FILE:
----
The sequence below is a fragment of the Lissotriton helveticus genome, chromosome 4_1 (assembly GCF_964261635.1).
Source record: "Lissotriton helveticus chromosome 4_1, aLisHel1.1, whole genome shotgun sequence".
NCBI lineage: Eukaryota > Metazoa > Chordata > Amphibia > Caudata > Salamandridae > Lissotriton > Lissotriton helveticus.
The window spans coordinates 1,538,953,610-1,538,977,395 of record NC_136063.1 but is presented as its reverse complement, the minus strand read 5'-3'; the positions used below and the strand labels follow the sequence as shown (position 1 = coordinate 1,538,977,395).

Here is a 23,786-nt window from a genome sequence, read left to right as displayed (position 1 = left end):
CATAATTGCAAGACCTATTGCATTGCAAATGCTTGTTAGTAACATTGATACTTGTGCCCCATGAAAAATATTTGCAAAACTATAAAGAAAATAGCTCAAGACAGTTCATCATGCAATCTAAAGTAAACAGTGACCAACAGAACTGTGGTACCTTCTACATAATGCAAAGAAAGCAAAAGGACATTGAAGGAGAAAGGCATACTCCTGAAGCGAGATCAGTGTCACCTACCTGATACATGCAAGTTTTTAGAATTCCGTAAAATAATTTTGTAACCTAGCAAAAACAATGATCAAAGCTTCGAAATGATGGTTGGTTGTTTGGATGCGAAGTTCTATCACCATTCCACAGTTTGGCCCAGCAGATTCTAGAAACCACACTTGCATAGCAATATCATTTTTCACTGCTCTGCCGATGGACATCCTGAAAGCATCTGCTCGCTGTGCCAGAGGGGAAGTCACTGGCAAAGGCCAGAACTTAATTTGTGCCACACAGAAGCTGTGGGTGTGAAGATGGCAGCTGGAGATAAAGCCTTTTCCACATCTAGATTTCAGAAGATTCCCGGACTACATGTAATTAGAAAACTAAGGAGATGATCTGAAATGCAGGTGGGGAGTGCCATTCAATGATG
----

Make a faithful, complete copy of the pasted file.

The sequence below is a fragment of the Lissotriton helveticus genome, chromosome 4_1 (assembly GCF_964261635.1).
Source record: "Lissotriton helveticus chromosome 4_1, aLisHel1.1, whole genome shotgun sequence".
NCBI lineage: Eukaryota > Metazoa > Chordata > Amphibia > Caudata > Salamandridae > Lissotriton > Lissotriton helveticus.
The window spans coordinates 1,538,953,610-1,538,977,395 of record NC_136063.1 but is presented as its reverse complement, the minus strand read 5'-3'; the positions used below and the strand labels follow the sequence as shown (position 1 = coordinate 1,538,977,395).

Here is a 23,786-nt window from a genome sequence, read left to right as displayed (position 1 = left end):
CATAATTGCAAGACCTATTGCATTGCAAATGCTTGTTAGTAACATTGATACTTGTGCCCCATGAAAAATATTTGCAAAACTATAAAGAAAATAGCTCAAGACAGTTCATCATGCAATCTAAAGTAAACAGTGACCAACAGAACTGTGGTACCTTCTACATAATGCAAAGAAAGCAAAAGGACATTGAAGGAGAAAGGCATACTCCTGAAGCGAGATCAGTGTCACCTACCTGATACATGCAAGTTTTTAGAATTCCGTAAAATAATTTTGTAACCTAGCAAAAACAATGATCAAAGCTTCGAAATGATGGTTGGTTGTTTGGATGCGAAGTTCTATCACCATTCCACAGTTTGGCCCAGCAGATTCTAGAAACCACACTTGCATAGCAATATCATTTTTCACTGCTCTGCCGATGGACATCCTGAAAGCATCTGCTCGCTGTGCCAGAGGGGAAGTCACTGGCAAAGGCCAGAACTTAATTTGTGCCACACAGAAGCTGTGGGTGTGAAGATGGCAGCTGGAGATAAAGCCTTTTCCACATCTAGATTTCAGAAGATTCCCGGACTACATGTAATTAGAAAACTAAGGAGATGATCTGAAATGCAGGTGGGGAGTGCCATTCAATGATG